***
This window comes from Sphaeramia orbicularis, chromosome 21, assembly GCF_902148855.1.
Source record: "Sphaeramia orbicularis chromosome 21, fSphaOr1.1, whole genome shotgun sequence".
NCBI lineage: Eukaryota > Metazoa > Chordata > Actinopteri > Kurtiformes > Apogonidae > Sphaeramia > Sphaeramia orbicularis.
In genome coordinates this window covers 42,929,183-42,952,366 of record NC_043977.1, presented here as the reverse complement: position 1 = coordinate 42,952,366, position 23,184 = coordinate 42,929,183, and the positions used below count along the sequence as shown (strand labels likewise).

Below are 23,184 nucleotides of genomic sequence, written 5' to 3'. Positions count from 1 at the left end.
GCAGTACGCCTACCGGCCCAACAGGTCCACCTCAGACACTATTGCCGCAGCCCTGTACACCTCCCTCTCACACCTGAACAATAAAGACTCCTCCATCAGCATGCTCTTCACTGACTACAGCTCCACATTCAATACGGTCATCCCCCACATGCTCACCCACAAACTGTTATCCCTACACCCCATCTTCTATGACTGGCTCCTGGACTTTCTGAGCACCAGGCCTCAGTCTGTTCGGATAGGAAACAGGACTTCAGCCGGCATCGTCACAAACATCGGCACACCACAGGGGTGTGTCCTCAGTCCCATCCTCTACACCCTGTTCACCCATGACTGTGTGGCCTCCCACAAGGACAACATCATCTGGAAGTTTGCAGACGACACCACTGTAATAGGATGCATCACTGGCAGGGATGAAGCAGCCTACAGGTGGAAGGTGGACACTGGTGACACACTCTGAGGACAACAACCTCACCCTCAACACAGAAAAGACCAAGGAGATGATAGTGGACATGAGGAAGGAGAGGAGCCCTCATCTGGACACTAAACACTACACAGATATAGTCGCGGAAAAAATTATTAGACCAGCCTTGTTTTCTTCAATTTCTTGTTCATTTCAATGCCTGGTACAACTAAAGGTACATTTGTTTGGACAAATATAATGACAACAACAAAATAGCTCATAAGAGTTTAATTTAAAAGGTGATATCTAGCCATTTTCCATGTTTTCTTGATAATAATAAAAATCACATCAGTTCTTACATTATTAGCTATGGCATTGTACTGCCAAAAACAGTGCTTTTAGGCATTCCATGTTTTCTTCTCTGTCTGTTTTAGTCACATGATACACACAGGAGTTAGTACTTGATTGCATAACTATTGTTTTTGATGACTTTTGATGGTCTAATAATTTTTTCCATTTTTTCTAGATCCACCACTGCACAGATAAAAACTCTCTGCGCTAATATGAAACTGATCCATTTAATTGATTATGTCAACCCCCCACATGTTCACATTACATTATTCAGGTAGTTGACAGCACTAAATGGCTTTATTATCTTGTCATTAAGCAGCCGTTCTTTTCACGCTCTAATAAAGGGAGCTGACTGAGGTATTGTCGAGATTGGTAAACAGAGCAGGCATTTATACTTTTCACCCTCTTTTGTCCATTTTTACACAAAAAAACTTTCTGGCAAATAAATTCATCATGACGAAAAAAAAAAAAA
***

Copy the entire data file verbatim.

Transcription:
This window comes from Sphaeramia orbicularis, chromosome 21, assembly GCF_902148855.1.
Source record: "Sphaeramia orbicularis chromosome 21, fSphaOr1.1, whole genome shotgun sequence".
NCBI lineage: Eukaryota > Metazoa > Chordata > Actinopteri > Kurtiformes > Apogonidae > Sphaeramia > Sphaeramia orbicularis.
In genome coordinates this window covers 42,929,183-42,952,366 of record NC_043977.1, presented here as the reverse complement: position 1 = coordinate 42,952,366, position 23,184 = coordinate 42,929,183, and the positions used below count along the sequence as shown (strand labels likewise).

Below are 23,184 nucleotides of genomic sequence, written 5' to 3'. Positions count from 1 at the left end.
GCAGTACGCCTACCGGCCCAACAGGTCCACCTCAGACACTATTGCCGCAGCCCTGTACACCTCCCTCTCACACCTGAACAATAAAGACTCCTCCATCAGCATGCTCTTCACTGACTACAGCTCCACATTCAATACGGTCATCCCCCACATGCTCACCCACAAACTGTTATCCCTACACCCCATCTTCTATGACTGGCTCCTGGACTTTCTGAGCACCAGGCCTCAGTCTGTTCGGATAGGAAACAGGACTTCAGCCGGCATCGTCACAAACATCGGCACACCACAGGGGTGTGTCCTCAGTCCCATCCTCTACACCCTGTTCACCCATGACTGTGTGGCCTCCCACAAGGACAACATCATCTGGAAGTTTGCAGACGACACCACTGTAATAGGATGCATCACTGGCAGGGATGAAGCAGCCTACAGGTGGAAGGTGGACACTGGTGACACACTCTGAGGACAACAACCTCACCCTCAACACAGAAAAGACCAAGGAGATGATAGTGGACATGAGGAAGGAGAGGAGCCCTCATCTGGACACTAAACACTACACAGATATAGTCGCGGAAAAAATTATTAGACCAGCCTTGTTTTCTTCAATTTCTTGTTCATTTCAATGCCTGGTACAACTAAAGGTACATTTGTTTGGACAAATATAATGACAACAACAAAATAGCTCATAAGAGTTTAATTTAAAAGGTGATATCTAGCCATTTTCCATGTTTTCTTGATAATAATAAAAATCACATCAGTTCTTACATTATTAGCTATGGCATTGTACTGCCAAAAACAGTGCTTTTAGGCATTCCATGTTTTCTTCTCTGTCTGTTTTAGTCACATGATACACACAGGAGTTAGTACTTGATTGCATAACTATTGTTTTTGATGACTTTTGATGGTCTAATAATTTTTTCCATTTTTTCTAGATCCACCACTGCACAGATAAAAACTCTCTGCGCTAATATGAAACTGATCCATTTAATTGATTATGTCAACCCCCCACATGTTCACATTACATTATTCAGGTAGTTGACAGCACTAAATGGCTTTATTATCTTGTCATTAAGCAGCCGTTCTTTTCACGCTCTAATAAAGGGAGCTGACTGAGGTATTGTCGAGATTGGTAAACAGAGCAGGCATTTATACTTTTCACCCTCTTTTGTCCATTTTTACACAAAAAAACTTTCTGGCAAATAAATTCATCATGACGAAAAAAAAAAAAA